Maturity Assessment with the Aid of a Near-Infrared Spectrometer
Even visually perfect fruits and vegetables can have very large differences in quality when it comes to taste and shelf life. Scientists at the Fraunhofer Institute for Photonic Microsystems IPMS in Dresden can use near-infrared spectral analysis to find out how ripe a pear or tomato is.
Everyone knows it: You bought good-looking fruit or vegetables and the next day they are already rotten. This may be because you stored it incorrectly or the fruit was at the bottom of the shopping bag and has already developed pressure marks. But it can also be that the fruit or vegetable has already exceeded its optimum degree of ripeness. A lot of fruit therefore ends up in the trash. And it's not just the end consumer. Up to 56 percent of all fresh foods do not reach the customer because they spoil during storage, in transit and at retail.
If you recognize the degree of ripeness of a fruit in time, you can optimize its use: Ripe, beautiful pears would reach the end consumer, older pears that already have brown bruises could still be processed into juice, and pears that are already rotten and moldy are used to make biofuel. This is a sustainable way to farm.
Using infrared to detect defective spots on fruit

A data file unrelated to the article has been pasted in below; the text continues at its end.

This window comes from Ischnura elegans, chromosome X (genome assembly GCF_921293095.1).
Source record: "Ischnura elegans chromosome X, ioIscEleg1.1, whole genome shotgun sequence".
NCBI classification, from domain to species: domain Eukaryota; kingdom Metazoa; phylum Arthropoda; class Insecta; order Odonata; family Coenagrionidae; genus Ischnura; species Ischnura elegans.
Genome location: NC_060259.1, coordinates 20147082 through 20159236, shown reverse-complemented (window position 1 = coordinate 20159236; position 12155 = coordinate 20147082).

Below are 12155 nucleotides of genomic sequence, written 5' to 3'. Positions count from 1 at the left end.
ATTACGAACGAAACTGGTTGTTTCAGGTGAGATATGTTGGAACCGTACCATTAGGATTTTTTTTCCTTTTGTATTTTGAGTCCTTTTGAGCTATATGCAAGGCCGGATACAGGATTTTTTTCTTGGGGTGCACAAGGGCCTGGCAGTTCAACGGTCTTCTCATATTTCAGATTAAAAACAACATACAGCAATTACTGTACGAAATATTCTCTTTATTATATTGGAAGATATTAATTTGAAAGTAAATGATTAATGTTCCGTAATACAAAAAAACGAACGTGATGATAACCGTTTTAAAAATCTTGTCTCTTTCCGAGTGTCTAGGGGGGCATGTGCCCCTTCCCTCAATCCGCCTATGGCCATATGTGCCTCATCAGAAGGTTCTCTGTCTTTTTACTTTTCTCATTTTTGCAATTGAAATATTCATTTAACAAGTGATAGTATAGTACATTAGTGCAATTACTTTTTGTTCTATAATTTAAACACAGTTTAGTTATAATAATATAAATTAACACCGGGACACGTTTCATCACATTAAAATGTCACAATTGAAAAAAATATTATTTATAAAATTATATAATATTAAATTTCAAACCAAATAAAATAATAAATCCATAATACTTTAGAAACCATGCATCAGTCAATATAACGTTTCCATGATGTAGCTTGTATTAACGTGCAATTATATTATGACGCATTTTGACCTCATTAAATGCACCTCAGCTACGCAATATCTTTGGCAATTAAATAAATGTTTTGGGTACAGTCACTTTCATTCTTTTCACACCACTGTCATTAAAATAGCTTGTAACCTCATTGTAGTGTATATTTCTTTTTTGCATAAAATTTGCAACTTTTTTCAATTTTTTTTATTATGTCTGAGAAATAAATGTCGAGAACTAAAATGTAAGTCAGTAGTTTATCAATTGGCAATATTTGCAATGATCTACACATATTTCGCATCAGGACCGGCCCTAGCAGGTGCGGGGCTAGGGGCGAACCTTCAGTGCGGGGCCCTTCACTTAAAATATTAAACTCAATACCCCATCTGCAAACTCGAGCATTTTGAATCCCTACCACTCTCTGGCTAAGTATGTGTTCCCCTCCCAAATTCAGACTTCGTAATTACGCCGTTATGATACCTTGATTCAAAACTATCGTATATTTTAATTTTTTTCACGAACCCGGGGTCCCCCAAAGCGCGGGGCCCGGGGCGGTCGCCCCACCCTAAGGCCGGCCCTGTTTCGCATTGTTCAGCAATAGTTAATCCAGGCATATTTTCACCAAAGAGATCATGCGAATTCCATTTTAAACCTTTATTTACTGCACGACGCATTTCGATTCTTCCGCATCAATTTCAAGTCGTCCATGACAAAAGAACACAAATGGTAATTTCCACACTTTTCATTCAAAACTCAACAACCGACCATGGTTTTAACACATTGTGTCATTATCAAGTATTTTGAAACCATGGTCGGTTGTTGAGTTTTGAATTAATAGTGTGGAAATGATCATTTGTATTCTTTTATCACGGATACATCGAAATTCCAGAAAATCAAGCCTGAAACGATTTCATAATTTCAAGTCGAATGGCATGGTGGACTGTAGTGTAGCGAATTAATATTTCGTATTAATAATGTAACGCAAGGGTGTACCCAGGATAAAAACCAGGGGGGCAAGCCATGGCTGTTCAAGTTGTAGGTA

Fraunhofer researchers at IPMS have succeeded in using spatial resolution spectroscopy (hyperspectral imaging) in the near infrared (NIR) to detect defective spots on fruit even before the rotting process occurs. Hyperspectral Imaging is a combination of spectroscopy and digital imaging. Food can be identified by spectral analysis and simultaneous object recognition. This process has a decisive advantage over the human eye: it can "see inside" the fruit and provide information from within the fruit.
How Hyperspectral Imaging Systems Work
Pressure causes a change in the molecular structure of the fruit, resulting in rot after a few days. This is detected early with NIR Hyperspectral Imaging. Hyperspectral imaging systems typically work as spectral line scan cameras, where a linear image area of the object is spectrally split into a perpendicular direction. The second dimension of the object is acquired by sequential scanning. This is done with the help of the object movement for example by a conveyor belt. A one-dimensional InGaAs detector array is used for image acquisition.
The hyperspectral imaging system can be directly incorporated into sorting systems. Fruits and vegetables can then be sorted by quality according to a previously entered database. Before the device can be introduced to the market, the researchers must create an even broader database.